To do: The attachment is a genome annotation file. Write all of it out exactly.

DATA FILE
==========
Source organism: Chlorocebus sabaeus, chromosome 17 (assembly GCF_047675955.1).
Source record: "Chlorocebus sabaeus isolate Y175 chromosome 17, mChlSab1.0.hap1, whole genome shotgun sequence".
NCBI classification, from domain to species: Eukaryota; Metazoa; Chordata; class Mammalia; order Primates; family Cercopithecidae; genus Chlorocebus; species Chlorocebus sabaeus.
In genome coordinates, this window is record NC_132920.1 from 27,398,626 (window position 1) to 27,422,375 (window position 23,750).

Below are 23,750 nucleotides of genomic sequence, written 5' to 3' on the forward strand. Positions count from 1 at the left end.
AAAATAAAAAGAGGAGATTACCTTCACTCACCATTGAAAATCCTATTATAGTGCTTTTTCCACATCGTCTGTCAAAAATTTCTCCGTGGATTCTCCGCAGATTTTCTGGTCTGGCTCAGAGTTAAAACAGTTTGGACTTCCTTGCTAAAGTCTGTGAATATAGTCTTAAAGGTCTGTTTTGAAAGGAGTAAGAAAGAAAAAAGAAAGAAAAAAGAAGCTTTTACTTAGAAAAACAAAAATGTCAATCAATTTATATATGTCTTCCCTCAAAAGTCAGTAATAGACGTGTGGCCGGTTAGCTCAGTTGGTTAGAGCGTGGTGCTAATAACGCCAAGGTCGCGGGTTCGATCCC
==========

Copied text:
Source organism: Chlorocebus sabaeus, chromosome 17 (assembly GCF_047675955.1).
Source record: "Chlorocebus sabaeus isolate Y175 chromosome 17, mChlSab1.0.hap1, whole genome shotgun sequence".
NCBI classification, from domain to species: Eukaryota; Metazoa; Chordata; class Mammalia; order Primates; family Cercopithecidae; genus Chlorocebus; species Chlorocebus sabaeus.
In genome coordinates, this window is record NC_132920.1 from 27,398,626 (window position 1) to 27,422,375 (window position 23,750).

Below are 23,750 nucleotides of genomic sequence, written 5' to 3' on the forward strand. Positions count from 1 at the left end.
AAAATAAAAAGAGGAGATTACCTTCACTCACCATTGAAAATCCTATTATAGTGCTTTTTCCACATCGTCTGTCAAAAATTTCTCCGTGGATTCTCCGCAGATTTTCTGGTCTGGCTCAGAGTTAAAACAGTTTGGACTTCCTTGCTAAAGTCTGTGAATATAGTCTTAAAGGTCTGTTTTGAAAGGAGTAAGAAAGAAAAAAGAAAGAAAAAAGAAGCTTTTACTTAGAAAAACAAAAATGTCAATCAATTTATATATGTCTTCCCTCAAAAGTCAGTAATAGACGTGTGGCCGGTTAGCTCAGTTGGTTAGAGCGTGGTGCTAATAACGCCAAGGTCGCGGGTTCGATCCC